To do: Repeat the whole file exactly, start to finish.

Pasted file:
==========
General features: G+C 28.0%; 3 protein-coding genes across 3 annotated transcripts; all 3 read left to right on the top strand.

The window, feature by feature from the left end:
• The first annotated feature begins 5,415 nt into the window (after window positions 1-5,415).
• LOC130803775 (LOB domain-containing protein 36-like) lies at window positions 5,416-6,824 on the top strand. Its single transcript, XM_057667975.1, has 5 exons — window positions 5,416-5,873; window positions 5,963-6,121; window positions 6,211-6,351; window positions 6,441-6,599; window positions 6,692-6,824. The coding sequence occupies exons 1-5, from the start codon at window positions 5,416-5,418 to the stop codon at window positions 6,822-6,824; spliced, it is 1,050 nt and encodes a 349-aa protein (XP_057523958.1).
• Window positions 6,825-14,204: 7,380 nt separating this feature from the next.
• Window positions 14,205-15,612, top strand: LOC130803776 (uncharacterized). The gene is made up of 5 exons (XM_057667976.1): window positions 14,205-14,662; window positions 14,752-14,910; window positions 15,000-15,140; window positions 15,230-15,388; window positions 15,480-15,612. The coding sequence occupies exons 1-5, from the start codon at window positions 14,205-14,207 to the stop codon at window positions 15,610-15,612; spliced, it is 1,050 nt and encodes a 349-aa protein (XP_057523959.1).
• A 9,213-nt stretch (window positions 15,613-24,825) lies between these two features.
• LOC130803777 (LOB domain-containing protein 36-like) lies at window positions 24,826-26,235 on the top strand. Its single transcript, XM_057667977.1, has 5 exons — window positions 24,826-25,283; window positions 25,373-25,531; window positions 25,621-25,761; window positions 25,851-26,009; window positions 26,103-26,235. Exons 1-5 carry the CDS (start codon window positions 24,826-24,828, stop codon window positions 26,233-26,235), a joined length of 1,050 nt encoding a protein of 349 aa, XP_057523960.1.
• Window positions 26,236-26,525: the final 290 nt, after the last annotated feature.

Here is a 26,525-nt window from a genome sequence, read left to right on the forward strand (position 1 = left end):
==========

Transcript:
General features: G+C 28.0%; 3 protein-coding genes across 3 annotated transcripts; all 3 read left to right on the top strand.

The window, feature by feature from the left end:
• The first annotated feature begins 5,415 nt into the window (after window positions 1-5,415).
• LOC130803775 (LOB domain-containing protein 36-like) lies at window positions 5,416-6,824 on the top strand. Its single transcript, XM_057667975.1, has 5 exons — window positions 5,416-5,873; window positions 5,963-6,121; window positions 6,211-6,351; window positions 6,441-6,599; window positions 6,692-6,824. The coding sequence occupies exons 1-5, from the start codon at window positions 5,416-5,418 to the stop codon at window positions 6,822-6,824; spliced, it is 1,050 nt and encodes a 349-aa protein (XP_057523958.1).
• Window positions 6,825-14,204: 7,380 nt separating this feature from the next.
• Window positions 14,205-15,612, top strand: LOC130803776 (uncharacterized). The gene is made up of 5 exons (XM_057667976.1): window positions 14,205-14,662; window positions 14,752-14,910; window positions 15,000-15,140; window positions 15,230-15,388; window positions 15,480-15,612. The coding sequence occupies exons 1-5, from the start codon at window positions 14,205-14,207 to the stop codon at window positions 15,610-15,612; spliced, it is 1,050 nt and encodes a 349-aa protein (XP_057523959.1).
• A 9,213-nt stretch (window positions 15,613-24,825) lies between these two features.
• LOC130803777 (LOB domain-containing protein 36-like) lies at window positions 24,826-26,235 on the top strand. Its single transcript, XM_057667977.1, has 5 exons — window positions 24,826-25,283; window positions 25,373-25,531; window positions 25,621-25,761; window positions 25,851-26,009; window positions 26,103-26,235. Exons 1-5 carry the CDS (start codon window positions 24,826-24,828, stop codon window positions 26,233-26,235), a joined length of 1,050 nt encoding a protein of 349 aa, XP_057523960.1.
• Window positions 26,236-26,525: the final 290 nt, after the last annotated feature.

Here is a 26,525-nt window from a genome sequence, read left to right on the forward strand (position 1 = left end):